I say all this by way of introduction to one of the battles in the tort reform war, as illuminated by a post on Walter Olson's Overlawyered.com today.



In December 2003, Newsweek ran an cover story on tort reform by Stuart Taylor, Jr. and Evan Thomas. Reformers loved it (including me). The liberal Washington Monthly did not. In October 2004, the Washington Monthly picked apart the Newsweek piece. One of the Newsweek authors responded, asking the Washington Monthly to run the response in their magazine. So far, its editors have not.



The rebuttal, along with Washington Monthly's allegations of Newsweek inaccuracies, makes for an excellent survey of some of the key issues involved in tort reform. Walter Olson has it all here.



And as for Newsweek in this instance fighting on "our side" -- well, I did say the Right is in its best position since the New Deal, didn't I?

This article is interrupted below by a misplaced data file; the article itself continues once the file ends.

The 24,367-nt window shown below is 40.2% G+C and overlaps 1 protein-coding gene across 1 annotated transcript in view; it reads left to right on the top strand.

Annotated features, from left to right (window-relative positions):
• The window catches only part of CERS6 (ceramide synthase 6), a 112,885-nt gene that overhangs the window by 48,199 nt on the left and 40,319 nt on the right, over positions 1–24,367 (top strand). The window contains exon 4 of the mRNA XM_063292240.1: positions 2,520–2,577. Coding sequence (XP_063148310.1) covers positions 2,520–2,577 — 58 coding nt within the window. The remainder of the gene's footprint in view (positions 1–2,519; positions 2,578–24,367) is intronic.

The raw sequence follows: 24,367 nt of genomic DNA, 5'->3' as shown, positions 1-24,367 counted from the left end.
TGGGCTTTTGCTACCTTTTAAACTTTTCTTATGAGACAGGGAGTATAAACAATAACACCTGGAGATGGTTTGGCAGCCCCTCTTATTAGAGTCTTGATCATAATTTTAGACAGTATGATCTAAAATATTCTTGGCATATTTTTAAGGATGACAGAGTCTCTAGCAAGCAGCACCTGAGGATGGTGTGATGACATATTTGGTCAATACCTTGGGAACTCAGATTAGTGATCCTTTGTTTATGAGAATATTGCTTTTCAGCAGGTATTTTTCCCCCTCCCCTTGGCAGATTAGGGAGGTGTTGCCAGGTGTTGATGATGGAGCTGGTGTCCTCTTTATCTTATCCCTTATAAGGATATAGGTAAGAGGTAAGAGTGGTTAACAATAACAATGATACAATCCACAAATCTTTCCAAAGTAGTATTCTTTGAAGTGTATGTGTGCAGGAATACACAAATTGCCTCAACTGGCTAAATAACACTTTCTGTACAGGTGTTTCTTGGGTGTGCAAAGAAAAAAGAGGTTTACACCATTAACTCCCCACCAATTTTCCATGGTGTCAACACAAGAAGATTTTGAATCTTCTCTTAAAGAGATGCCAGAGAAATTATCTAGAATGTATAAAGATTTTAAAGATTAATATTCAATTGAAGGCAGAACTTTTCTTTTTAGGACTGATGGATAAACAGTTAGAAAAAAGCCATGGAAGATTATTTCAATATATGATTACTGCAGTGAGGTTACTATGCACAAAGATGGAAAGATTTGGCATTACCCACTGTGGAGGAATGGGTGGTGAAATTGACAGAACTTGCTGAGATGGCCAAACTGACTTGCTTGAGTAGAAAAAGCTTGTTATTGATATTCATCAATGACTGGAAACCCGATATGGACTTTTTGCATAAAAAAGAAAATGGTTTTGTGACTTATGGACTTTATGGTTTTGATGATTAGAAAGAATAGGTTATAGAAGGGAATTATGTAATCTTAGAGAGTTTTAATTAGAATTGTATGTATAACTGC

Wednesday
Jan192005

From Mrs Suha Arafat - Again

When I said this letter was just a parody, I did predict "so far."



Not anymore.



Can the people who fall for stuff this stupid really have any money worth stealing? (Maybe the joke is on the 419-ers.)



Hat tip: American Digest.

Wednesday
Jan192005

Social Security Reform: Necessary or Not?

The Wall Street Journal is hosting a bloggers' debate on Social Security reform.



Visitors are being encouraged to vote in an online poll and leave public comments about the debate.



Hat tip: InstaPundit.

Tuesday
Jan182005

Greatest American: Nominations Open

AOL Television/Discovery Channel is asking the public to nominate up to five people per person for the title of "greatest American," living or dead. They'll tell us who the top 100 vote-getters are.



You can vote online here.



One of my five nominees is my late father. Not all of the greatest Americans are famous.

Tuesday
Jan182005